A completely miscible, binary liquid mixture of water and an organic solvent can reveal a liquid-liquid phase split, when it is pressurised with a 'near-critical' gas. The coexisting liquid phases in such a high-pressure three-phase equilibrium can be used to enable an extraction of biomolecules from an aqueous phase into a water-like organic phase. The basic design of such a process requires, at first, information on the behaviour of the phase forming ternary system of 'near critical' gas + water + water-soluble organic solvent, at second, experimental data on the partitioning of biomolecules to the coexisting phases and, at third, a method to correlate and predict such phase equilibrium. After a short introduction to the basic phase equilibrium phenomena, experimental results are reported for the partitioning of small amounts of six biomolecules - adenine, caffeine, methyl anthranilate, L-phenylalanine, salicyl alcohol and vanillin - on coexisting liquid phases in high-pressure three-phase vapour-liquid-liquid equilibrium of the ternary system 'near critical' carbon dioxide + water + 1-propanol at 313 and 333 K. The experimental results for the partition coefficients are correlated with a semi-empirical approach, which combines an equation of state for describing the high-pressure multiphase equilibrium and the UNIQUAC excess Gibbs energy equation for describing the partitioning of the biomolecules. (C) 2000 Elsevier Science B.V.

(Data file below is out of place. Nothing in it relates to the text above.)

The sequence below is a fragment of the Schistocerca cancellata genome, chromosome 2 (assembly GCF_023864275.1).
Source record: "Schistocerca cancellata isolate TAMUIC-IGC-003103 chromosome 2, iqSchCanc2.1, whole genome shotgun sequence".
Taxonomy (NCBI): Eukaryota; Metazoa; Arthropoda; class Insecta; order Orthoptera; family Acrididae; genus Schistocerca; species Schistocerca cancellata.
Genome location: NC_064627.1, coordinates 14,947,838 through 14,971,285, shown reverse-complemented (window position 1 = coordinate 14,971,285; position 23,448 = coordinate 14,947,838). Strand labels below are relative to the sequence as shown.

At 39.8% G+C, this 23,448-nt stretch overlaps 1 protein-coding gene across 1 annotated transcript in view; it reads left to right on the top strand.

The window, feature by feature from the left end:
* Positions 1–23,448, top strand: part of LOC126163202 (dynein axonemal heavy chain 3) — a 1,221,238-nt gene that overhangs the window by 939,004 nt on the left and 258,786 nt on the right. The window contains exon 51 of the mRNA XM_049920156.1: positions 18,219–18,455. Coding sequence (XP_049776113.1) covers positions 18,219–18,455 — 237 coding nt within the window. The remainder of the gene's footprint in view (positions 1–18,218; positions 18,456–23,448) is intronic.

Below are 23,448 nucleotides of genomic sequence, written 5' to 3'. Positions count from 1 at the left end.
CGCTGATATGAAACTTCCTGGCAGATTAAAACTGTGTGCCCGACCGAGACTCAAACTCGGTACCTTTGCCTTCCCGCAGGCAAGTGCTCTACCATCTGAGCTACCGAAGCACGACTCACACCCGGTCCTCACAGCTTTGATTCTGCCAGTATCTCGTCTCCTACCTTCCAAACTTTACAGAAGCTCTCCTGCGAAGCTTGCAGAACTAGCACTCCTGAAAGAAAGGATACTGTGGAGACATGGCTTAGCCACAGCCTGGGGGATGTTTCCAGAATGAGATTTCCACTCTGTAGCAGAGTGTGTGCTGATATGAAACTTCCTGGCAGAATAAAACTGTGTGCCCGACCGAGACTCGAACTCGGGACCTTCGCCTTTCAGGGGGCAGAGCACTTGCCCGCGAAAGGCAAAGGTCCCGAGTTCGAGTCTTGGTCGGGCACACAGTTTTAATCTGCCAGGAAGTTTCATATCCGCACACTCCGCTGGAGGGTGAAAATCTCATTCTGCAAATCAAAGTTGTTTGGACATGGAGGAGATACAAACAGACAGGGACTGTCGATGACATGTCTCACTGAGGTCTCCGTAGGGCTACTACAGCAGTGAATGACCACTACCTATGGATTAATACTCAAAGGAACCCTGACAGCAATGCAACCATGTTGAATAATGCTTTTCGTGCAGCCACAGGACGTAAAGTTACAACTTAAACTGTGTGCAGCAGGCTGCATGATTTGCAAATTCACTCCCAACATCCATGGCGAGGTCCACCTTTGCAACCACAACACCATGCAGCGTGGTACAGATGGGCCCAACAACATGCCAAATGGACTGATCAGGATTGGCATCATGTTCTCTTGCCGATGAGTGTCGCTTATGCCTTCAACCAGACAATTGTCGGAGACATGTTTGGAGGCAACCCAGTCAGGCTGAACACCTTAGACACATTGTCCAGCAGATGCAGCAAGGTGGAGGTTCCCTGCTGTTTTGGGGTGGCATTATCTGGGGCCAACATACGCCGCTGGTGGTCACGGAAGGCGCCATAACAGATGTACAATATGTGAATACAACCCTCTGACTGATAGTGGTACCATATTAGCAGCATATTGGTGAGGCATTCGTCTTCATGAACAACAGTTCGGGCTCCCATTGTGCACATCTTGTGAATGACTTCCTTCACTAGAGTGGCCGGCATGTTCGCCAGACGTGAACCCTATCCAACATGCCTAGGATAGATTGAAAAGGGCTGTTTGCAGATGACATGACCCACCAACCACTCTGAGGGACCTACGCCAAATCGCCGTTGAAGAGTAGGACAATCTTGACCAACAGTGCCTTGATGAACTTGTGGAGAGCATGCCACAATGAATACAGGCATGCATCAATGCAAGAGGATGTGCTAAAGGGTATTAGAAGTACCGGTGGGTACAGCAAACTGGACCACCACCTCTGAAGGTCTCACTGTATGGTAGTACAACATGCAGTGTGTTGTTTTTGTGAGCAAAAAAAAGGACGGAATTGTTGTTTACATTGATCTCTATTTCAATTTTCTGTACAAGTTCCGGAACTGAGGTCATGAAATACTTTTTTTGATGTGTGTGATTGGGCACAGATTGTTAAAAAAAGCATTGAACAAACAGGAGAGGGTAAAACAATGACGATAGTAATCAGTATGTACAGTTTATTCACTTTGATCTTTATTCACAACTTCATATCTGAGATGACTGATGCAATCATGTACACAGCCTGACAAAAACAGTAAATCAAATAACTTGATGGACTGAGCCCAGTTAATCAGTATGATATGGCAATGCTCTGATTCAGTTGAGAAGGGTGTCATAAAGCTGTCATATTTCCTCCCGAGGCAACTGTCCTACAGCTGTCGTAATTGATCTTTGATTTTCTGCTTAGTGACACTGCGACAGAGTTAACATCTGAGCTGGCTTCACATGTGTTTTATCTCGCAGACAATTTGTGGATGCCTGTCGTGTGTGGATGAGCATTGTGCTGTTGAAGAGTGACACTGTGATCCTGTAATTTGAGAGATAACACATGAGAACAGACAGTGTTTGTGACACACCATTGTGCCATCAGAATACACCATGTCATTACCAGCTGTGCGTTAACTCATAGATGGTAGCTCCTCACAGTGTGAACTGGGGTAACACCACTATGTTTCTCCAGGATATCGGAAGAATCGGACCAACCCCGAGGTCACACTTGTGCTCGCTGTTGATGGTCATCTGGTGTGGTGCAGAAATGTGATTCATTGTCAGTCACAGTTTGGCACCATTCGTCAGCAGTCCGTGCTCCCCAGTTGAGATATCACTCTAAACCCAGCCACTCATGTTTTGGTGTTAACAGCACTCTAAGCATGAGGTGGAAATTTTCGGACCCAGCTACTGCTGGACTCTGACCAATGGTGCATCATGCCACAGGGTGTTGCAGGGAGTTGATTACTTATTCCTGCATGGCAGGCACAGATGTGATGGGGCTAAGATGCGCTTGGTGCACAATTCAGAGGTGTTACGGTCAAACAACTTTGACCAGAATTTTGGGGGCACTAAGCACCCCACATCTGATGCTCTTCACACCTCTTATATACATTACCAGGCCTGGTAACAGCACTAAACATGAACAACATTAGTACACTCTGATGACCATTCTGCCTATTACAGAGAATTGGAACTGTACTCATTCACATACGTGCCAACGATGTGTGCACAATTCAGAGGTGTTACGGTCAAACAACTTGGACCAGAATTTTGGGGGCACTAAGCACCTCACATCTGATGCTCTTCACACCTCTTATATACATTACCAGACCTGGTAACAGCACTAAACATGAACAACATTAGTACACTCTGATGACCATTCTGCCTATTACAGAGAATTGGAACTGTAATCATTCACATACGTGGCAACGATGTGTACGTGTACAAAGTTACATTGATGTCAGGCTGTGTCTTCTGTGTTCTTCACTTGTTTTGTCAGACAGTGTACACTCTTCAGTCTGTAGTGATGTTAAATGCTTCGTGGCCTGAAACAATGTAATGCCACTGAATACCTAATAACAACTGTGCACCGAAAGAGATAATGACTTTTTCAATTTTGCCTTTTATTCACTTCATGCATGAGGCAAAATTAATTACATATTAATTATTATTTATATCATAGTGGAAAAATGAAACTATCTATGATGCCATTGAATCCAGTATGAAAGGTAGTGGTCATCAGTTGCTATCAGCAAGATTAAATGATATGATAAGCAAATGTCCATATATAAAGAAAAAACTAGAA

Adrian, T., Freitag, J., & Maurer, G. (2000). Partitioning of some biomolecules at high pressures to aqueous/organic liquid-liquid phases of the carbon dioxide + water + 1-propanol system. Journal of Supercritical Fluids, 17(3), 197–213. https://doi.org/10.1016/S0896-8446(00)00044-9